This brilliantly allegorical poem presents us with a man who is exhausted after working long and hard picking apples. As he contemplates the dream he expects to have, he recalls the details of picking apples. He recalls the rungs of the ladder that he climbed to pick apples, the smell of them, and the sound of the wagons carrying their apples into the barn. However, less pleasantly, he realises that he has had enough of apple picking and now finds the bountiful harvest that he had once wanted to be excessive. Likewise, just before he falls asleep he thinks about the fallen apples that had to be taken away to the cider mill. He feels his sleep will be troubled more by these failures than by his successes. The poem ends with the poet's ignorance about what kind of sleep he will enter in to: it may be a form of hibernation or death.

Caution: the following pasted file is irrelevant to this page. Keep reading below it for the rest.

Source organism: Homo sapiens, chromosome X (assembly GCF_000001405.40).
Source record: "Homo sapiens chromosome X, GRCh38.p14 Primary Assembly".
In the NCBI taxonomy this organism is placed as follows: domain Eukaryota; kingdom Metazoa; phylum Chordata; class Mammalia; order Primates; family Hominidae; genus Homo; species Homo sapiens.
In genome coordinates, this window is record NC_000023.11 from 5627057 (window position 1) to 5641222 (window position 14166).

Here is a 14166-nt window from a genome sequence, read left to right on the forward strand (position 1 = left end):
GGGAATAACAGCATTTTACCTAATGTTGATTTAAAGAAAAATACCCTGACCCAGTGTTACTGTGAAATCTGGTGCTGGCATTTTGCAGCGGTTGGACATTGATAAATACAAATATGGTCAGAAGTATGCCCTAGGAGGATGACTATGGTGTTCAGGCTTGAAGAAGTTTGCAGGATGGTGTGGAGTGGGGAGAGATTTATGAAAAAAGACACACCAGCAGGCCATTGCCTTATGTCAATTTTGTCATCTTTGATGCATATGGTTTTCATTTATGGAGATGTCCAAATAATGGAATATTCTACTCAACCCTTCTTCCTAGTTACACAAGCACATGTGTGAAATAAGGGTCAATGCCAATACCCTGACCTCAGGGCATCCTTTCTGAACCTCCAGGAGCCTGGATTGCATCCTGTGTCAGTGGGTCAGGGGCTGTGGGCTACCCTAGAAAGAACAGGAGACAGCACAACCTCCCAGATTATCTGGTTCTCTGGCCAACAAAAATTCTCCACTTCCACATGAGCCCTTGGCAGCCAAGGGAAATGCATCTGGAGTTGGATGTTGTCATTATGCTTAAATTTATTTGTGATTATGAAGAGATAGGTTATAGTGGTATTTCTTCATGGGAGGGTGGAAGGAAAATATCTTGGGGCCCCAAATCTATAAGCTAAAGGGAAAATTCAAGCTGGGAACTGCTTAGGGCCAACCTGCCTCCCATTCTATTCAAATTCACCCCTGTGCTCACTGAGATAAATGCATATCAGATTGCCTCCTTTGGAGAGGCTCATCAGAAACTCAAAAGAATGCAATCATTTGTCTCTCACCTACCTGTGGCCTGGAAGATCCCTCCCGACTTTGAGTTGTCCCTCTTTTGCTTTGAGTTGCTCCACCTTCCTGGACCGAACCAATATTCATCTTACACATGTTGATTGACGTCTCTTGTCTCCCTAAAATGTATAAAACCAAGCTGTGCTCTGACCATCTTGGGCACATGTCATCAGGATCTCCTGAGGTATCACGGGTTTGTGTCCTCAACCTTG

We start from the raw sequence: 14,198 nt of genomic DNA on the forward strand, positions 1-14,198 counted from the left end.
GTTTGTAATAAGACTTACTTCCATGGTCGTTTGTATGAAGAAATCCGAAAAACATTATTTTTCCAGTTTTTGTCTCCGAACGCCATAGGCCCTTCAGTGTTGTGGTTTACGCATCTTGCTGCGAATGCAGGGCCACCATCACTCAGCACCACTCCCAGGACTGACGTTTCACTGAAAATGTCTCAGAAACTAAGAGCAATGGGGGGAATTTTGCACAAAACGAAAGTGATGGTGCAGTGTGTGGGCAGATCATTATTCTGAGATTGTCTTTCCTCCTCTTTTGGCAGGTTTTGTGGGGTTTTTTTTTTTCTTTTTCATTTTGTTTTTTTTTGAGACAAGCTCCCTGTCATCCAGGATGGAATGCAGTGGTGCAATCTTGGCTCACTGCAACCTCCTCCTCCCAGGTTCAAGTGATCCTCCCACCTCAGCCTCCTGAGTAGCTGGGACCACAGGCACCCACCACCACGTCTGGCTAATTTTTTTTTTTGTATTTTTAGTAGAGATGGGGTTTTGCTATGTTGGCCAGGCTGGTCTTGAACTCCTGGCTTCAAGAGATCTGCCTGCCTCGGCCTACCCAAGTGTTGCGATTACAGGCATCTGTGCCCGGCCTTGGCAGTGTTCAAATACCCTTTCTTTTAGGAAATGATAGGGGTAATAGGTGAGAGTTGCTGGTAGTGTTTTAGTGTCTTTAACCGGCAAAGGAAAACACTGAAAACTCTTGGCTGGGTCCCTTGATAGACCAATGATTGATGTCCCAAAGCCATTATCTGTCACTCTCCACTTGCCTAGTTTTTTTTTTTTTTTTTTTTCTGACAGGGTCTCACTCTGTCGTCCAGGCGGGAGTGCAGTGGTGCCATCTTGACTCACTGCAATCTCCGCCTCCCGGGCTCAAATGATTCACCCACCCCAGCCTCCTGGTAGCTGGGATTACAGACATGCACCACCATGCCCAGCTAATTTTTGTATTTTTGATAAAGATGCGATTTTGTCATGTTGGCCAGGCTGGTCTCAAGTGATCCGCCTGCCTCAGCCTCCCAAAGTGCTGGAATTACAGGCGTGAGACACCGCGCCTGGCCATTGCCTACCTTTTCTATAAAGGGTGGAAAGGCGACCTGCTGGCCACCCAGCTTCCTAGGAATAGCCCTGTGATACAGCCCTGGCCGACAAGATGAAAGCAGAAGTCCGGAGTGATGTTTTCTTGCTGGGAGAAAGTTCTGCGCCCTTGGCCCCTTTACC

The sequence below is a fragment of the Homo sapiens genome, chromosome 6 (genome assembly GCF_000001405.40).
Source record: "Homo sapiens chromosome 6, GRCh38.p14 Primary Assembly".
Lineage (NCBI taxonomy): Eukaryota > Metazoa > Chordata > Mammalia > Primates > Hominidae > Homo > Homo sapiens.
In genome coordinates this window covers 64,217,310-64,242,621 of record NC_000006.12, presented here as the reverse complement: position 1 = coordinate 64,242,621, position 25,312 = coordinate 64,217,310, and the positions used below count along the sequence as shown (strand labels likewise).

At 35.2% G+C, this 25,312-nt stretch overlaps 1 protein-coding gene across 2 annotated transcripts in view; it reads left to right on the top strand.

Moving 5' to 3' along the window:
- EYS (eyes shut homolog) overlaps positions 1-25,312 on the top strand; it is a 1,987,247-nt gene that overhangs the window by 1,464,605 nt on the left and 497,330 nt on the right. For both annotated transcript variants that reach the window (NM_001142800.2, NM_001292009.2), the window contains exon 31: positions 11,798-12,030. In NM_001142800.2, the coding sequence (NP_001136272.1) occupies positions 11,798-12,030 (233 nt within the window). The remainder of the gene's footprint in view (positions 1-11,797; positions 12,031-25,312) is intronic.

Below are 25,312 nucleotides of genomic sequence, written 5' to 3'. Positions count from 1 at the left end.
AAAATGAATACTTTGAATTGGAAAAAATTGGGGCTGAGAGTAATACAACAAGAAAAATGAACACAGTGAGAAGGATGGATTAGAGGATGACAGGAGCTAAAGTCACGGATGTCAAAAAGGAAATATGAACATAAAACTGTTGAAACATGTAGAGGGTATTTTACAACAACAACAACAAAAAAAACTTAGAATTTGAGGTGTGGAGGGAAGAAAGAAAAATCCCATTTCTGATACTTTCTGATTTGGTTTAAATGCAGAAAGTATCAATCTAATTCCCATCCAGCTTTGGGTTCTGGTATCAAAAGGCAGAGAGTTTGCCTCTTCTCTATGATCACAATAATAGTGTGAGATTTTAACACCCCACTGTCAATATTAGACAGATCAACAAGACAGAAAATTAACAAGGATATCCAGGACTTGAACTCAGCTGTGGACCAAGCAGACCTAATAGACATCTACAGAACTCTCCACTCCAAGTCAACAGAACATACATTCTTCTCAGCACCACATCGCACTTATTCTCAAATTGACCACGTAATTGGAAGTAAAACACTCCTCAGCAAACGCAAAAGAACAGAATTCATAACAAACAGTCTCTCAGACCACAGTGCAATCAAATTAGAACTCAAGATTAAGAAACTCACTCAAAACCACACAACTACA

Sleep is something that is used symbolically in other Frost poems, such as "Stopping by Woods on a Snowy Evening," to refer to death. Many critics see this poem as an allegory about the art of poetry and being a poet. The speaker has wished for a successful poetic career and has many poems that have been successes. However, now, looking back, he sees how this career has made him completely exhausted. He doesn't want anything else to do with it. He feels his "sleep" will be dominated by the failures, the "apples" or ideas that he started but never finished, then by his successes. Lastly, he is concerned about the state of sleep he will enter, and Frost explores different attitudes towards what lies beyond our death. Will it be a kind of hibernation, where we stay asleep for a time and wake up into a different world? Or will it be an ending rather than something that heralds a new beginning? Either way, sleep is focussed on so much because it is what the speaker desires and wants now, as he is so tired after his toil.